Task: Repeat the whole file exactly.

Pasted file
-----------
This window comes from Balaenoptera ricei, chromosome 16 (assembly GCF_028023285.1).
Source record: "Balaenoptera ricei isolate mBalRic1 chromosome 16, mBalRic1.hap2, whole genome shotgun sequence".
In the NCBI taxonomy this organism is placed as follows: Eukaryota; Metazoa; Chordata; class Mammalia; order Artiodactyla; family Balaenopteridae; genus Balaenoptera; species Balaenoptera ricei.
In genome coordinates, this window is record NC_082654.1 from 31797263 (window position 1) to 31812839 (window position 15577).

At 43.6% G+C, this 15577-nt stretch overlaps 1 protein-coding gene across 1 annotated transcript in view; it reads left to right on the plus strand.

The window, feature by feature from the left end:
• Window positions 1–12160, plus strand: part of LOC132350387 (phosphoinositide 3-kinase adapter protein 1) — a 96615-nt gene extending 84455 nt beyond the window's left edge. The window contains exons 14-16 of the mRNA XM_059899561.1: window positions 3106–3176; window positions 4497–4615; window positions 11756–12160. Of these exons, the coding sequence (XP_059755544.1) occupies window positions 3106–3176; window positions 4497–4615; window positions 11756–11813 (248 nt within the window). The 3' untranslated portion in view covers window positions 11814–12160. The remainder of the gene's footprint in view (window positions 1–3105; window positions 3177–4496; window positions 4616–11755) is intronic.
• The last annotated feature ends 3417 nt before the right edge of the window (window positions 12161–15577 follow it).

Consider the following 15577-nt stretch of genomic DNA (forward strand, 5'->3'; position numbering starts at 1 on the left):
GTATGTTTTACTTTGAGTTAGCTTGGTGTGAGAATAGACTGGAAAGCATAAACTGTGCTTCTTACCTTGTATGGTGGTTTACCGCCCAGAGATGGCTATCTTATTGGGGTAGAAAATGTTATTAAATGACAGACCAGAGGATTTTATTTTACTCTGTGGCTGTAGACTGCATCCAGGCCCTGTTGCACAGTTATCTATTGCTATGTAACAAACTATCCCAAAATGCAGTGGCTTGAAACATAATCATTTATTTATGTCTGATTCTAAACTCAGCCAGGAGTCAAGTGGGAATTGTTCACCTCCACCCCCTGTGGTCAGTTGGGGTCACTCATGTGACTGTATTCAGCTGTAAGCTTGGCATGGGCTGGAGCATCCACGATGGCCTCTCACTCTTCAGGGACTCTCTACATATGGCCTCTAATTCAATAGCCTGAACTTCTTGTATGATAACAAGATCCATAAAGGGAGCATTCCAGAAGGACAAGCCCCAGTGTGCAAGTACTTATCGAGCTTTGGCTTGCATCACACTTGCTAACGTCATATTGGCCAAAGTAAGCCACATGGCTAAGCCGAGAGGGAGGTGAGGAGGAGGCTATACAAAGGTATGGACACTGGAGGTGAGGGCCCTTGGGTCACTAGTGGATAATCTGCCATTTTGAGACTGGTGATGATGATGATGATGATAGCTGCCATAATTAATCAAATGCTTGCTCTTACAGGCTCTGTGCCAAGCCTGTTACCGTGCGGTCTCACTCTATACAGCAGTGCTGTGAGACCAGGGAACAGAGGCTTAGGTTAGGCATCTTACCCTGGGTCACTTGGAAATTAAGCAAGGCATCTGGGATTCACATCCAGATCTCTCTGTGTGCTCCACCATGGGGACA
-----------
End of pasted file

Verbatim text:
This window comes from Balaenoptera ricei, chromosome 16 (assembly GCF_028023285.1).
Source record: "Balaenoptera ricei isolate mBalRic1 chromosome 16, mBalRic1.hap2, whole genome shotgun sequence".
In the NCBI taxonomy this organism is placed as follows: Eukaryota; Metazoa; Chordata; class Mammalia; order Artiodactyla; family Balaenopteridae; genus Balaenoptera; species Balaenoptera ricei.
In genome coordinates, this window is record NC_082654.1 from 31797263 (window position 1) to 31812839 (window position 15577).

At 43.6% G+C, this 15577-nt stretch overlaps 1 protein-coding gene across 1 annotated transcript in view; it reads left to right on the plus strand.

The window, feature by feature from the left end:
• Window positions 1–12160, plus strand: part of LOC132350387 (phosphoinositide 3-kinase adapter protein 1) — a 96615-nt gene extending 84455 nt beyond the window's left edge. The window contains exons 14-16 of the mRNA XM_059899561.1: window positions 3106–3176; window positions 4497–4615; window positions 11756–12160. Of these exons, the coding sequence (XP_059755544.1) occupies window positions 3106–3176; window positions 4497–4615; window positions 11756–11813 (248 nt within the window). The 3' untranslated portion in view covers window positions 11814–12160. The remainder of the gene's footprint in view (window positions 1–3105; window positions 3177–4496; window positions 4616–11755) is intronic.
• The last annotated feature ends 3417 nt before the right edge of the window (window positions 12161–15577 follow it).

Consider the following 15577-nt stretch of genomic DNA (forward strand, 5'->3'; position numbering starts at 1 on the left):
GTATGTTTTACTTTGAGTTAGCTTGGTGTGAGAATAGACTGGAAAGCATAAACTGTGCTTCTTACCTTGTATGGTGGTTTACCGCCCAGAGATGGCTATCTTATTGGGGTAGAAAATGTTATTAAATGACAGACCAGAGGATTTTATTTTACTCTGTGGCTGTAGACTGCATCCAGGCCCTGTTGCACAGTTATCTATTGCTATGTAACAAACTATCCCAAAATGCAGTGGCTTGAAACATAATCATTTATTTATGTCTGATTCTAAACTCAGCCAGGAGTCAAGTGGGAATTGTTCACCTCCACCCCCTGTGGTCAGTTGGGGTCACTCATGTGACTGTATTCAGCTGTAAGCTTGGCATGGGCTGGAGCATCCACGATGGCCTCTCACTCTTCAGGGACTCTCTACATATGGCCTCTAATTCAATAGCCTGAACTTCTTGTATGATAACAAGATCCATAAAGGGAGCATTCCAGAAGGACAAGCCCCAGTGTGCAAGTACTTATCGAGCTTTGGCTTGCATCACACTTGCTAACGTCATATTGGCCAAAGTAAGCCACATGGCTAAGCCGAGAGGGAGGTGAGGAGGAGGCTATACAAAGGTATGGACACTGGAGGTGAGGGCCCTTGGGTCACTAGTGGATAATCTGCCATTTTGAGACTGGTGATGATGATGATGATGATAGCTGCCATAATTAATCAAATGCTTGCTCTTACAGGCTCTGTGCCAAGCCTGTTACCGTGCGGTCTCACTCTATACAGCAGTGCTGTGAGACCAGGGAACAGAGGCTTAGGTTAGGCATCTTACCCTGGGTCACTTGGAAATTAAGCAAGGCATCTGGGATTCACATCCAGATCTCTCTGTGTGCTCCACCATGGGGACA